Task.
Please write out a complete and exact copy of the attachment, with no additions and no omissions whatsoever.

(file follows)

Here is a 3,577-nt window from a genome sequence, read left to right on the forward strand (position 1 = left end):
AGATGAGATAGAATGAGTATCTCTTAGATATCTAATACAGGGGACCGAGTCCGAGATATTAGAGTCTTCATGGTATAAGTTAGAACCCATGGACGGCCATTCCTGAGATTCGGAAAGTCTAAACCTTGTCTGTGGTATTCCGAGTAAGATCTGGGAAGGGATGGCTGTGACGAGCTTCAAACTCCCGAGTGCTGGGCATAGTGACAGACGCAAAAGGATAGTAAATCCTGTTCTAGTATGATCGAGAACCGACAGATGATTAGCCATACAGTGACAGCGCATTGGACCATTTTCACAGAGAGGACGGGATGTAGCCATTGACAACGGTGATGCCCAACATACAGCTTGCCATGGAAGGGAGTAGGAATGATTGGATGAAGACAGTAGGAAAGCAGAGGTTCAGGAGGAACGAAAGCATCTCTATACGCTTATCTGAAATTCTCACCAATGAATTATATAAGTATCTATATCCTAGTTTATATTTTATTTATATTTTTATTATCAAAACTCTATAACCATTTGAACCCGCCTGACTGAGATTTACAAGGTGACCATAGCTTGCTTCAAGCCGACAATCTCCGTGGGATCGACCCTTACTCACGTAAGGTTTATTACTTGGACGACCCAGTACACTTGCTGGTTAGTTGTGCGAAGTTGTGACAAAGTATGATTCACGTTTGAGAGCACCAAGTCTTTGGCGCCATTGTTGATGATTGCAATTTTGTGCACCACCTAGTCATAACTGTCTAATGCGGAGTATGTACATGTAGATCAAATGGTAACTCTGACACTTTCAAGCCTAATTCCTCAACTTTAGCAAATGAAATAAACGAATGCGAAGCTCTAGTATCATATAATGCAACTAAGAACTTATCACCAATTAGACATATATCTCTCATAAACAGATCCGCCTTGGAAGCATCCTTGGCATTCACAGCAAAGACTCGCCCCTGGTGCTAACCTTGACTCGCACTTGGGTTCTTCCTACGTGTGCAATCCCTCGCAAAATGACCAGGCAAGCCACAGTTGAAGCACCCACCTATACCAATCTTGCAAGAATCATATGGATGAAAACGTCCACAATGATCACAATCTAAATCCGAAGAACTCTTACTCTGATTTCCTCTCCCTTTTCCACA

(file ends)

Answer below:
Here is a 3,577-nt window from a genome sequence, read left to right on the forward strand (position 1 = left end):
AGATGAGATAGAATGAGTATCTCTTAGATATCTAATACAGGGGACCGAGTCCGAGATATTAGAGTCTTCATGGTATAAGTTAGAACCCATGGACGGCCATTCCTGAGATTCGGAAAGTCTAAACCTTGTCTGTGGTATTCCGAGTAAGATCTGGGAAGGGATGGCTGTGACGAGCTTCAAACTCCCGAGTGCTGGGCATAGTGACAGACGCAAAAGGATAGTAAATCCTGTTCTAGTATGATCGAGAACCGACAGATGATTAGCCATACAGTGACAGCGCATTGGACCATTTTCACAGAGAGGACGGGATGTAGCCATTGACAACGGTGATGCCCAACATACAGCTTGCCATGGAAGGGAGTAGGAATGATTGGATGAAGACAGTAGGAAAGCAGAGGTTCAGGAGGAACGAAAGCATCTCTATACGCTTATCTGAAATTCTCACCAATGAATTATATAAGTATCTATATCCTAGTTTATATTTTATTTATATTTTTATTATCAAAACTCTATAACCATTTGAACCCGCCTGACTGAGATTTACAAGGTGACCATAGCTTGCTTCAAGCCGACAATCTCCGTGGGATCGACCCTTACTCACGTAAGGTTTATTACTTGGACGACCCAGTACACTTGCTGGTTAGTTGTGCGAAGTTGTGACAAAGTATGATTCACGTTTGAGAGCACCAAGTCTTTGGCGCCATTGTTGATGATTGCAATTTTGTGCACCACCTAGTCATAACTGTCTAATGCGGAGTATGTACATGTAGATCAAATGGTAACTCTGACACTTTCAAGCCTAATTCCTCAACTTTAGCAAATGAAATAAACGAATGCGAAGCTCTAGTATCATATAATGCAACTAAGAACTTATCACCAATTAGACATATATCTCTCATAAACAGATCCGCCTTGGAAGCATCCTTGGCATTCACAGCAAAGACTCGCCCCTGGTGCTAACCTTGACTCGCACTTGGGTTCTTCCTACGTGTGCAATCCCTCGCAAAATGACCAGGCAAGCCACAGTTGAAGCACCCACCTATACCAATCTTGCAAGAATCATATGGATGAAAACGTCCACAATGATCACAATCTAAATCCGAAGAACTCTTACTCTGATTTCCTCTCCCTTTTCCACA